Dvorak, Coyotes put Ducks in early hole with slick goals (Video)

GLENDALE, AZ - FEBRUARY 11:  Connor Murphy #5 (second from left) of the Arizona Coyotes celebrates with Alexander Burmistrov #91, Shane Doan #19 and Christian Dvorak #18 after Murphy scored the game winning goal against the Pittsburgh Penguins in overtime of the NHL game at Gila River Arena on February 11, 2017 in Glendale, Arizona.  The Coyotes defeated the Penguins 4-3 in overtime.  (Photo by Christian Petersen/Getty Images)
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The Arizona Coyotes’ happy thoughts are mostly centered on the future. Christian Dvorak possibly being more than a guy who put up nice junior numbers with Matthew Tkachuk and Mitch Marner could fuel some really nice thoughts.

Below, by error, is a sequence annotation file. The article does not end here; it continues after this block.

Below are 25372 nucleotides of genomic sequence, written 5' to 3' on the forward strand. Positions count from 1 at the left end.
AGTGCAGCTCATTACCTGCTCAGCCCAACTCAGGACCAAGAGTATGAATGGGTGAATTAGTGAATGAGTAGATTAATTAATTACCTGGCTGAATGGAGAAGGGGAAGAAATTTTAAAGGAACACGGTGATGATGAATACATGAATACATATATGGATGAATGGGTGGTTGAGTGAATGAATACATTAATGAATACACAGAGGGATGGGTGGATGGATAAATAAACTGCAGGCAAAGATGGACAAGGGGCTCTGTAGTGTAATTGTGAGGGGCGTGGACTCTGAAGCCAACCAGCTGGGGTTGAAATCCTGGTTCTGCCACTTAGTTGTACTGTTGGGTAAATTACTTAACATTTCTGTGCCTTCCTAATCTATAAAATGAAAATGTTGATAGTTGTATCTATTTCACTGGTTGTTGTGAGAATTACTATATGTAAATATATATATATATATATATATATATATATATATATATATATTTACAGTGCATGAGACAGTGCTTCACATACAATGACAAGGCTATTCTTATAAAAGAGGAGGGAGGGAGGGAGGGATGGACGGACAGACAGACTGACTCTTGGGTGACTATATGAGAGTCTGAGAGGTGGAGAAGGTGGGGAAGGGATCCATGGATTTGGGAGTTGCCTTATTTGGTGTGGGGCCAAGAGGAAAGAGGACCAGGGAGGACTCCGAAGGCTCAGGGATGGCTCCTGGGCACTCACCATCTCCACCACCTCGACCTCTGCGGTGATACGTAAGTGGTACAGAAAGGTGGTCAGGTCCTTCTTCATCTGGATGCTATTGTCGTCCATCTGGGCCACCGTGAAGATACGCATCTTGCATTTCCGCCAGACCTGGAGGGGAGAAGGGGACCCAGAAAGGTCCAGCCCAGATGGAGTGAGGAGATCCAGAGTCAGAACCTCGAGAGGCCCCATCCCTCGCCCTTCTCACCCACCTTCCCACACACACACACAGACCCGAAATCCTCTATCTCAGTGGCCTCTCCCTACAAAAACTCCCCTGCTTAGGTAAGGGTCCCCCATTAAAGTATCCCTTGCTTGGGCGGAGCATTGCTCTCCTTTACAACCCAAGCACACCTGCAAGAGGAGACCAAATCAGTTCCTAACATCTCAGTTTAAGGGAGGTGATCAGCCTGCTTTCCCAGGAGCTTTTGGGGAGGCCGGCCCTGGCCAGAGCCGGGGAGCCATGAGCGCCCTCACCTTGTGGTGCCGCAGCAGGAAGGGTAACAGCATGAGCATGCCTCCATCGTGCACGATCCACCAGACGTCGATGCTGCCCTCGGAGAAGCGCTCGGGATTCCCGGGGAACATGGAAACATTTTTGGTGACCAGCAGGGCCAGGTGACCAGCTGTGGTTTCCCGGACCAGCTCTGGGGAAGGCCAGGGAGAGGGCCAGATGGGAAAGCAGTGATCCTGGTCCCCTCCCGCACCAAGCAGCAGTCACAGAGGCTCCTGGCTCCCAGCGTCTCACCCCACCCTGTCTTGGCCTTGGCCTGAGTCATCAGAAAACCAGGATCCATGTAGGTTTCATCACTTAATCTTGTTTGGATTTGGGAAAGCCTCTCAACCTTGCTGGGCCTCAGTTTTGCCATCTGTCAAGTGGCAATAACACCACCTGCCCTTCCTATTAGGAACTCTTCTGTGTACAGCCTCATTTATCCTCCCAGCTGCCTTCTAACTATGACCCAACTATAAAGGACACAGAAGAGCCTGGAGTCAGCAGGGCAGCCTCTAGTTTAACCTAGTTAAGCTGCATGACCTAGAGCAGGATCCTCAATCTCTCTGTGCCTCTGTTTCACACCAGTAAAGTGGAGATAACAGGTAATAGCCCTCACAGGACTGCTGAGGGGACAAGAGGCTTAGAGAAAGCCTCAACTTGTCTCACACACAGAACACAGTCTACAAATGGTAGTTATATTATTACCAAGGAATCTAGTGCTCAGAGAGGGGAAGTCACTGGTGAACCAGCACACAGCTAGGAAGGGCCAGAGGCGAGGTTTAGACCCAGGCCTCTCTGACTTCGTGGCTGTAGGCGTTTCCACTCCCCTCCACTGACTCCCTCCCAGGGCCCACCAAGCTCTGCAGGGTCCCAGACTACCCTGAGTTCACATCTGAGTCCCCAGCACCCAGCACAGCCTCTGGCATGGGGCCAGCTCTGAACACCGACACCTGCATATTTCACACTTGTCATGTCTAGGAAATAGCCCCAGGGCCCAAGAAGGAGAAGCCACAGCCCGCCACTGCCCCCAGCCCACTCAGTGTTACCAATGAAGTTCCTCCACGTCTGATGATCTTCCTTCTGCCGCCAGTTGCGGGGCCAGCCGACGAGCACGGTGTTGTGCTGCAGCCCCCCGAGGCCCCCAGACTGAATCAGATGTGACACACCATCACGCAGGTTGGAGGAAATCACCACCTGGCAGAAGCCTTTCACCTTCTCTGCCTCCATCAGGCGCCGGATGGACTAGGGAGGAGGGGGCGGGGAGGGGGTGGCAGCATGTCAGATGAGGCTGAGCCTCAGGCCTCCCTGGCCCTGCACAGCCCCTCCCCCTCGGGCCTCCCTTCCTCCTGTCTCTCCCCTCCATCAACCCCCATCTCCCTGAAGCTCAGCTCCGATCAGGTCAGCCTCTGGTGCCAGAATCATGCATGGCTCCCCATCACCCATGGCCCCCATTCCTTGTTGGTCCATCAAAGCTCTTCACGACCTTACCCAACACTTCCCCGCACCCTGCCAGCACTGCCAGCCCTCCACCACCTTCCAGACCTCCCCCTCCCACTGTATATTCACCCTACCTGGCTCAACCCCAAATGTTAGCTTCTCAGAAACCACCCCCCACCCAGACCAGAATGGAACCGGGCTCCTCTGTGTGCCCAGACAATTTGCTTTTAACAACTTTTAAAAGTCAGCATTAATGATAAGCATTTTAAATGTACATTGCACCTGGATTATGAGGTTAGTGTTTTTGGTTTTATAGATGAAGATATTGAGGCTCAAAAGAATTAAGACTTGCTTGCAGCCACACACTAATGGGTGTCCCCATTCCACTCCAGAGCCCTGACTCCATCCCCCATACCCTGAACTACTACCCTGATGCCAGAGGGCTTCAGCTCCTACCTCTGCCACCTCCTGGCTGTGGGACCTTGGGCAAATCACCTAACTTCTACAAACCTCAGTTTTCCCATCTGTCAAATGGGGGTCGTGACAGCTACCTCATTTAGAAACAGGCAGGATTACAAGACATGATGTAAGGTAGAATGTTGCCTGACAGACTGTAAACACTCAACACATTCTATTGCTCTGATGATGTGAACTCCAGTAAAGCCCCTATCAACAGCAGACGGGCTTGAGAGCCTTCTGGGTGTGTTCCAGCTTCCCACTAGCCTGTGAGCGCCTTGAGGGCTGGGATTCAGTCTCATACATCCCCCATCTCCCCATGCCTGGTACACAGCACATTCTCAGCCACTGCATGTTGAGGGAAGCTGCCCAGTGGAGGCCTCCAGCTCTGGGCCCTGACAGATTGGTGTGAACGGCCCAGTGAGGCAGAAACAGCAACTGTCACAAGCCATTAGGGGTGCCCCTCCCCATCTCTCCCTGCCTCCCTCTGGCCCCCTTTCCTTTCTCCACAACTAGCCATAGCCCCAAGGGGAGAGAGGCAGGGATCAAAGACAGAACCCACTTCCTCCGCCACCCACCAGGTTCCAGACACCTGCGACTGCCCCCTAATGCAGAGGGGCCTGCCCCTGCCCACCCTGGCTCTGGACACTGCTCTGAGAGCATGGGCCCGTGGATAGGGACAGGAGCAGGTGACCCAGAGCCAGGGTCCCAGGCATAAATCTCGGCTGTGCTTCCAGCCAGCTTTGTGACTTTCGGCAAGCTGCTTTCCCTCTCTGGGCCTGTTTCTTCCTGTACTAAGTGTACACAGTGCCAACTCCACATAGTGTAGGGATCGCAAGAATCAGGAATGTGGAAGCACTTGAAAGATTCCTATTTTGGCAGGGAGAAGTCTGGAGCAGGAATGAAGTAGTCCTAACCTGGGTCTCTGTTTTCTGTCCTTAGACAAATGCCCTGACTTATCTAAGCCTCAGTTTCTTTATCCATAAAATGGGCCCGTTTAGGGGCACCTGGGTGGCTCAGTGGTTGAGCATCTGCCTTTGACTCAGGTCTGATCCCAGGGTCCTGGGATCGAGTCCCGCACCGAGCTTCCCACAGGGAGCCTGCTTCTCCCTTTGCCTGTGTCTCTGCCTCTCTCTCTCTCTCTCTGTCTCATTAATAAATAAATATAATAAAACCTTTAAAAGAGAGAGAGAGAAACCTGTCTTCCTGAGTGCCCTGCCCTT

He’s been red-hot in February, in particular, including a goal already tonight as the Coyotes raced off to an early 2-0 lead against the Anaheim Ducks.

Check out that smooth play for his 10th goal of 2016-17:

Again, he’s been on quite the roll lately.

February: nine points (and counting?) in nine games
Rest of the season: 13 points in 45 games

He only had one assist in 12 January contests, so this outburst is even more unexpected than the Coyotes racing off to this lead.

Interestingly, the Coyotes two goals looked awfully similar, at least in the finish:

Randy Carlyle’s mood? Probably not too chipper right now.